Today, I heared from other guests I know, who stayed at Letaba that they also saw a leopard attacking a vehilce. Not sure if it was one and the same incident, but apparantly, the leopard had a warthog's teeth stuck through his jaw....

This is all I have heared, and maybe I can lateron get some specifics, but it's possible that it might be the same leopard they have seen.
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Re: Grumpy leopard attacks car...

Unread post by skywalker2251 » Fri Jan 16, 2009 6:11 am

Here are Die Groot Krokodil's photos of the leopard.





Re: Grumpy leopard attacks car...

Unread post by zakiya » Fri Jan 16, 2009 4:49 pm

HI All

A sad story indeed but also one that shows us the harsh realities of nature...

We made enquiries about this matter and one of our star scientists, Dr Danny Govender responded and I quote:

Dear Zakiya,

I collared this post-prime adult male leopard in the Nwanetsi concession south west of Satara in November last year. He was obviously losing his territory at that time, as since then he had moved great distances to where I finally darted him on Tuesday this week about 15 km’s North of Satara.
The project is being undertaken by the African Wildlife Foundation looking at leopard densities in the park as well as use of habitat by individual leopards.
This guy unfortunately lost the battle with the porcupine. He had a number of quills lodged all over his body and the infection that had set in was very severe.
He was in a severely debilitated state when we found him, we anaesthetized him and removed the collar and he was then euthanased. Unfortunately, he would not have survived much longer in the wild.

WE have found that by the time leopards start preying of porcupines, they are usually really struggling to make it, and are so hungry that they will risk catching a porcupine, which though it is an easy catch, may actually mortally wound them.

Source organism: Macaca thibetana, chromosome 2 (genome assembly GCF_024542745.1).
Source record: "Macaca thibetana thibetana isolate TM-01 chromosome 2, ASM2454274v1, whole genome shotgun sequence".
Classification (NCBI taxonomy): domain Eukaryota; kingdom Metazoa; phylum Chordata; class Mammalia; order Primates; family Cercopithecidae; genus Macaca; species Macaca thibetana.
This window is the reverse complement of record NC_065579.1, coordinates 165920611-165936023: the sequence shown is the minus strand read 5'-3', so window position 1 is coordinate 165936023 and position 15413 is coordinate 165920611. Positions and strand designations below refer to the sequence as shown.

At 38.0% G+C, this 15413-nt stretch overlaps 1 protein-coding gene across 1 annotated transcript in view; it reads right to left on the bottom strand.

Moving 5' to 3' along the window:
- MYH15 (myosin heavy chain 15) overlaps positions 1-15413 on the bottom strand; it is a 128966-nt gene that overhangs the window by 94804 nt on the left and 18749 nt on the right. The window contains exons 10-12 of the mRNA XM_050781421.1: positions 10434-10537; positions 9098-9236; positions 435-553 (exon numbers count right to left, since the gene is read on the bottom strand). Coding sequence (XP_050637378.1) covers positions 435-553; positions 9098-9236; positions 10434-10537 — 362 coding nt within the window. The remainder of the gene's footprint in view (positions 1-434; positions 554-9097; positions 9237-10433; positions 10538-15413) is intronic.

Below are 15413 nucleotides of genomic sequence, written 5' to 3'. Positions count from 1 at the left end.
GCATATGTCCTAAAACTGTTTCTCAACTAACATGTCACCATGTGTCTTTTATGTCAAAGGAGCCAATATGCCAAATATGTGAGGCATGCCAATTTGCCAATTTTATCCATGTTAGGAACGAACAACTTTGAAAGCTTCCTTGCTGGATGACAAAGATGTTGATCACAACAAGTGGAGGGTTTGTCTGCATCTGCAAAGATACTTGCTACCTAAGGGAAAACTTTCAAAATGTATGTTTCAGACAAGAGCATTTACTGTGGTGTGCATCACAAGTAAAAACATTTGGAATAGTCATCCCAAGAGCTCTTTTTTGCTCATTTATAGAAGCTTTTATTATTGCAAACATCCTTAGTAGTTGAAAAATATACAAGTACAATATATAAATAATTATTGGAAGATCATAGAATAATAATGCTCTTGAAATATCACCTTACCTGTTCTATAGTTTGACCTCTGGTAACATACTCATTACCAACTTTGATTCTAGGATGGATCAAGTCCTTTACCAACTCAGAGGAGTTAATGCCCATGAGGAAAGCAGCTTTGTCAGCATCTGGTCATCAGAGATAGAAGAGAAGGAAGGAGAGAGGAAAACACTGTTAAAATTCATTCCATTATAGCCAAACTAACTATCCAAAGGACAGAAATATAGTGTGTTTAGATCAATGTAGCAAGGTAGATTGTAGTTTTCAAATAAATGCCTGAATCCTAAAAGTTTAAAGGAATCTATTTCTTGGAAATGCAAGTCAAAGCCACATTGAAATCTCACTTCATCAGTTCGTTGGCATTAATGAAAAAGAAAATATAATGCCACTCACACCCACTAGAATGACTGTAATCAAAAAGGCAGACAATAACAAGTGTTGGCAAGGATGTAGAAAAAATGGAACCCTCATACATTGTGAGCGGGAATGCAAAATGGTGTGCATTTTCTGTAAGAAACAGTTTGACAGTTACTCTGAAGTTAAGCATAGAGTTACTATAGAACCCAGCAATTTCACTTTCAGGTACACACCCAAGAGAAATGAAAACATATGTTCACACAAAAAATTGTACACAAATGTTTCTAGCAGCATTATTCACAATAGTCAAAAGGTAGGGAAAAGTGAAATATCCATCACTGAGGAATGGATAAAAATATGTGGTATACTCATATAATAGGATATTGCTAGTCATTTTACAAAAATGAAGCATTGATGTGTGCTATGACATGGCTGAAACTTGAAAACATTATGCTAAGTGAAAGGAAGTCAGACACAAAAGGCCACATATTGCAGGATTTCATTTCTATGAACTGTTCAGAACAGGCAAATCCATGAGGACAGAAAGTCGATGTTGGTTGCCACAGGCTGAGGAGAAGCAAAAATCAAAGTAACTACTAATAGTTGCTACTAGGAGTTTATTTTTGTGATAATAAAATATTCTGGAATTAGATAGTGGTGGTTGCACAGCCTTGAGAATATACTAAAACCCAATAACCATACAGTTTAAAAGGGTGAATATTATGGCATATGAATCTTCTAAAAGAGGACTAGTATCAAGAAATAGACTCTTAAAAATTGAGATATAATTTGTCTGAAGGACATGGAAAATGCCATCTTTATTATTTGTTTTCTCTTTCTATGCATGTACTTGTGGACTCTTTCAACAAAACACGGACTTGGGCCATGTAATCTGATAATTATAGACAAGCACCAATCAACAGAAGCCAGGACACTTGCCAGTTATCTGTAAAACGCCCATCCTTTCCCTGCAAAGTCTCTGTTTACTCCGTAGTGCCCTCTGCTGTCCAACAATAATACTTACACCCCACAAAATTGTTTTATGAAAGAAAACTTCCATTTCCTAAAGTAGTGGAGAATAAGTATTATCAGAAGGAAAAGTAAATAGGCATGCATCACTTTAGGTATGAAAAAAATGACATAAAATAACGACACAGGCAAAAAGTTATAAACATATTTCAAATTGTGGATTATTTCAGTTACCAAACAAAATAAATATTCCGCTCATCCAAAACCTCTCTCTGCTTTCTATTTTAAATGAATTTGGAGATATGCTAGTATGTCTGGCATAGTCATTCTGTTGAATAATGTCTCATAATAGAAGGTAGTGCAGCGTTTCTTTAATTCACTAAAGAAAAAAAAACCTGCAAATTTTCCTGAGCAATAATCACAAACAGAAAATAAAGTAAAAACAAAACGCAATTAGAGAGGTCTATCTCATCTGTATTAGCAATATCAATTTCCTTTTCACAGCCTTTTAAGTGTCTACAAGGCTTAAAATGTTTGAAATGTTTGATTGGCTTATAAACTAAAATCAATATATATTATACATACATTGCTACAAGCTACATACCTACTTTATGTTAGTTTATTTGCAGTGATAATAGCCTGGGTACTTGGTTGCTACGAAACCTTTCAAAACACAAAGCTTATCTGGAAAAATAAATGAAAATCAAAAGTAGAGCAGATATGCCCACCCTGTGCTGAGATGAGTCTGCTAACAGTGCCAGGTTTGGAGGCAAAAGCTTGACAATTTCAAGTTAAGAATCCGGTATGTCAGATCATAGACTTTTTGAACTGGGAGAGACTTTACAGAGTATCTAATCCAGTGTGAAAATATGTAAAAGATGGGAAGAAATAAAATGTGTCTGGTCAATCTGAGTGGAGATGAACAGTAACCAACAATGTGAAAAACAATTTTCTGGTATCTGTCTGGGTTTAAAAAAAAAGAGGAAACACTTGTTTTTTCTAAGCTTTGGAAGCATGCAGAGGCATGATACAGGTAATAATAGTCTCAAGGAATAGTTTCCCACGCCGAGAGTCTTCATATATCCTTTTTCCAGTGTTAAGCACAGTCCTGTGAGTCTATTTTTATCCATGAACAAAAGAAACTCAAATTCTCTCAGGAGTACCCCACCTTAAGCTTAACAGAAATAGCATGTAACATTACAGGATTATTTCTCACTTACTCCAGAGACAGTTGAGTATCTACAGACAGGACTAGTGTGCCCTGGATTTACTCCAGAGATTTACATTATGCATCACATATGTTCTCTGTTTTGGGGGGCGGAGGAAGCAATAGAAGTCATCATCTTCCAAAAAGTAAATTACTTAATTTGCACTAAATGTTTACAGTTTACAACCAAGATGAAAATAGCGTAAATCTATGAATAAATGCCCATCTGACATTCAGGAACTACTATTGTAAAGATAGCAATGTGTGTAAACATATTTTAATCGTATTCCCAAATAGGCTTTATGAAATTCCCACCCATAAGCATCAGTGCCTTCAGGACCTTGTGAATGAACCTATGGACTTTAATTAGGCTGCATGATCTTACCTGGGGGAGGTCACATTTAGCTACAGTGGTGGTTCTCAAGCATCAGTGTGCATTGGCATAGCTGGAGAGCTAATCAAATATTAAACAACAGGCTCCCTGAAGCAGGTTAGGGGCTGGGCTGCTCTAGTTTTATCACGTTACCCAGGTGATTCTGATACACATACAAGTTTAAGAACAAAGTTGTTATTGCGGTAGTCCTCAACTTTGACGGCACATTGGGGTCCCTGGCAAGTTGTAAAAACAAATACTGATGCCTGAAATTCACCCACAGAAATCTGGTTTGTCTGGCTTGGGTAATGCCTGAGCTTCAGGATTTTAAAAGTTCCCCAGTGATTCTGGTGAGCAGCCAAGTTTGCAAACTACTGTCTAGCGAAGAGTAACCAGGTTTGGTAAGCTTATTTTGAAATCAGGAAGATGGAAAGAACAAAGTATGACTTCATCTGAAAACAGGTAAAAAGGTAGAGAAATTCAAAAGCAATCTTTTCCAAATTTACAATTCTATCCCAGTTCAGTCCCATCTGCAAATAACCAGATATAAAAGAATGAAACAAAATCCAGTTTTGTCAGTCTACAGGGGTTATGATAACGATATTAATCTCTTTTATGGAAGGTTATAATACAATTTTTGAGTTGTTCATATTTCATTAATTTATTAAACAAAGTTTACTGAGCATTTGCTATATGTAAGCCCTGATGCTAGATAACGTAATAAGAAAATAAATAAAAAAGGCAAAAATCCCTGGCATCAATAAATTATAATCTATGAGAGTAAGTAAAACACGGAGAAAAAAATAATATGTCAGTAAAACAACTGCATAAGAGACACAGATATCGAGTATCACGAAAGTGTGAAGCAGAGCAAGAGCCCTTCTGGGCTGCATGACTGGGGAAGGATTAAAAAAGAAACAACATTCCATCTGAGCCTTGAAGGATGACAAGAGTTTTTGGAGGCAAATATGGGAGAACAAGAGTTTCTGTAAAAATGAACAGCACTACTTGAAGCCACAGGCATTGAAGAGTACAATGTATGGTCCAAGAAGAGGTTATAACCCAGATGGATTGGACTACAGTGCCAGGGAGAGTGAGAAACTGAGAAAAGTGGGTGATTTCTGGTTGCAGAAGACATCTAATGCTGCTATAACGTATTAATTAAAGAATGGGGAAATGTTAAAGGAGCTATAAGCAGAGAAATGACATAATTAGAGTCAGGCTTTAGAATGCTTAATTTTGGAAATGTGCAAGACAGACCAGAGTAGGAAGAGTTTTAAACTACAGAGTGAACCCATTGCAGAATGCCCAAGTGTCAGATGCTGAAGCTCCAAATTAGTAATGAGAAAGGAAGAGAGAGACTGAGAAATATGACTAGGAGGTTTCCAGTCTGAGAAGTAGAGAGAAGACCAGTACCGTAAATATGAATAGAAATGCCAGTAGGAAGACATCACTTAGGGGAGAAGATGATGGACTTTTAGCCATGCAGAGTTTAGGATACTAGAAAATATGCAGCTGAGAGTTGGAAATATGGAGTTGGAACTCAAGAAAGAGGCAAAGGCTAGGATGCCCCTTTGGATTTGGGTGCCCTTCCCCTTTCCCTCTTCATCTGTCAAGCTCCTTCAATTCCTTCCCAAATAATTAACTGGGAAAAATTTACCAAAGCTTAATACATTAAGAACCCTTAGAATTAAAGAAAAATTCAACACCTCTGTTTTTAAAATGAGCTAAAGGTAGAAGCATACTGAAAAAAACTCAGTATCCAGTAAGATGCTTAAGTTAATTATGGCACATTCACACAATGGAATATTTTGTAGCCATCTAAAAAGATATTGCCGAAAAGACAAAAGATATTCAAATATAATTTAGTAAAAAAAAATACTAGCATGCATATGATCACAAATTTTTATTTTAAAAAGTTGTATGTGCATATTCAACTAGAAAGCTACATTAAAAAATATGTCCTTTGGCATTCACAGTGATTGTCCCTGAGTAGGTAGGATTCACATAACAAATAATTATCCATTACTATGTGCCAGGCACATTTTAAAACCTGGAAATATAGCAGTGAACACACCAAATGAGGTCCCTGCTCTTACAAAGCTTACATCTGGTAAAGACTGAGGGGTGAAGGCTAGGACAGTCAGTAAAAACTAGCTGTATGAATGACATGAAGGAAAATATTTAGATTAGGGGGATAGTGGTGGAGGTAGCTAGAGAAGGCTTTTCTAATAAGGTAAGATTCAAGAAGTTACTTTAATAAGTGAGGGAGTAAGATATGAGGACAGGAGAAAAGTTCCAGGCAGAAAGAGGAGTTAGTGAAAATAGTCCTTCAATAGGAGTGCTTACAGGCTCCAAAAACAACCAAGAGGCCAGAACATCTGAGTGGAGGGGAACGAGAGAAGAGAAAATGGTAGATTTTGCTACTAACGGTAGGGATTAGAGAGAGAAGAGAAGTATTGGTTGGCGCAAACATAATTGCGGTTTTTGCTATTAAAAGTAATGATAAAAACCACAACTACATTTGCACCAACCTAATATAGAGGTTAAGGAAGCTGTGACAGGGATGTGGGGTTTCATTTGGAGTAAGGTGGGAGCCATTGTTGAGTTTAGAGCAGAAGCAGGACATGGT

When we did a post mortem of him, we also found that both his lungs had collapsed due to a quill tearing open his thoracic wall.

Unfortunately not a great end so such a majestic animal.

Hope this answers your questions.

Dr Danny Govender
South African National Parks
Scientific Services


Would have been more painful if he had not been found I'm thinking. Hope this is a satisfactory answer guys...

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Re: Grumpy leopard attacks car...

Unread post by CuriousCanadian » Fri Jan 16, 2009 5:20 pm

Sad story indeed...poor fellow....

A quick question....are the quills barbed?
Porkies over here have smaller quills but are barbed and will work their way farther into the animal....could the quill on his head have been causing some kind of brain injury?
One of my dogs got a mouthful of quills....we missed one and it poked out on her snout about 2 weeks later...came right through the roof of her mouth :shock:
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Re: Grumpy leopard attacks car...

Unread post by Imberbe » Fri Jan 16, 2009 5:48 pm

No, they have no barbs.
They are straight, tapering on both ends, with the point pointing outwards being very sharp.
The point, pointing inwards is not that sharp and is hollow at the tip.

They also have different lengths of quills, some being very long.
It is the short, thick stubby ones at the back that causes the most severe wounds when the Porcupine rushes backwards in to his enemy.